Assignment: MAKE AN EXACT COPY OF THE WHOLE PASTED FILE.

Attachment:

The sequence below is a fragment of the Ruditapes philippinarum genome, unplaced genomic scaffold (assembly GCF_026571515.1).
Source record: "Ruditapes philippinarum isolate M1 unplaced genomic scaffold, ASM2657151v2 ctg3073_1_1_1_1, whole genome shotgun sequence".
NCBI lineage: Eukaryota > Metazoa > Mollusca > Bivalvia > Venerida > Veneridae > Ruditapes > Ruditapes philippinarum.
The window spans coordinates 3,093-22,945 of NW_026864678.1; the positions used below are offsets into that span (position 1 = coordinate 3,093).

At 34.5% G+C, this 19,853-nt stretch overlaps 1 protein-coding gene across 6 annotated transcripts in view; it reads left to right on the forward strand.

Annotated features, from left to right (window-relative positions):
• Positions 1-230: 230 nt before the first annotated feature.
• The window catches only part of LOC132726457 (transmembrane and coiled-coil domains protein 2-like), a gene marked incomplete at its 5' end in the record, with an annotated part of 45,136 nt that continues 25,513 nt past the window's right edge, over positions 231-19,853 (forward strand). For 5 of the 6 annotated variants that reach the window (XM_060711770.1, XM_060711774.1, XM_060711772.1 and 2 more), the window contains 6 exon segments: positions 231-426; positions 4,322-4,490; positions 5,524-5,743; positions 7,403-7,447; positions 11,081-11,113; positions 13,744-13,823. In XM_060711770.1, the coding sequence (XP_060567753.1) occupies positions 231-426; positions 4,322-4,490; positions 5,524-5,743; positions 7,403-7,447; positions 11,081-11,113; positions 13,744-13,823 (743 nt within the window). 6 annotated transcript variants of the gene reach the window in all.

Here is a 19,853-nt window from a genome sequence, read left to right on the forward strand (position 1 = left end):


The sequence below is a fragment of the Ruditapes philippinarum genome, unplaced genomic scaffold (assembly GCF_026571515.1).
Source record: "Ruditapes philippinarum isolate M1 unplaced genomic scaffold, ASM2657151v2 ctg3073_1_1_1_1, whole genome shotgun sequence".
NCBI lineage: Eukaryota > Metazoa > Mollusca > Bivalvia > Venerida > Veneridae > Ruditapes > Ruditapes philippinarum.
The window spans coordinates 3,093-22,945 of NW_026864678.1; the positions used below are offsets into that span (position 1 = coordinate 3,093).

At 34.5% G+C, this 19,853-nt stretch overlaps 1 protein-coding gene across 6 annotated transcripts in view; it reads left to right on the forward strand.

Annotated features, from left to right (window-relative positions):
• Positions 1-230: 230 nt before the first annotated feature.
• The window catches only part of LOC132726457 (transmembrane and coiled-coil domains protein 2-like), a gene marked incomplete at its 5' end in the record, with an annotated part of 45,136 nt that continues 25,513 nt past the window's right edge, over positions 231-19,853 (forward strand). For 5 of the 6 annotated variants that reach the window (XM_060711770.1, XM_060711774.1, XM_060711772.1 and 2 more), the window contains 6 exon segments: positions 231-426; positions 4,322-4,490; positions 5,524-5,743; positions 7,403-7,447; positions 11,081-11,113; positions 13,744-13,823. In XM_060711770.1, the coding sequence (XP_060567753.1) occupies positions 231-426; positions 4,322-4,490; positions 5,524-5,743; positions 7,403-7,447; positions 11,081-11,113; positions 13,744-13,823 (743 nt within the window). 6 annotated transcript variants of the gene reach the window in all.

Here is a 19,853-nt window from a genome sequence, read left to right on the forward strand (position 1 = left end):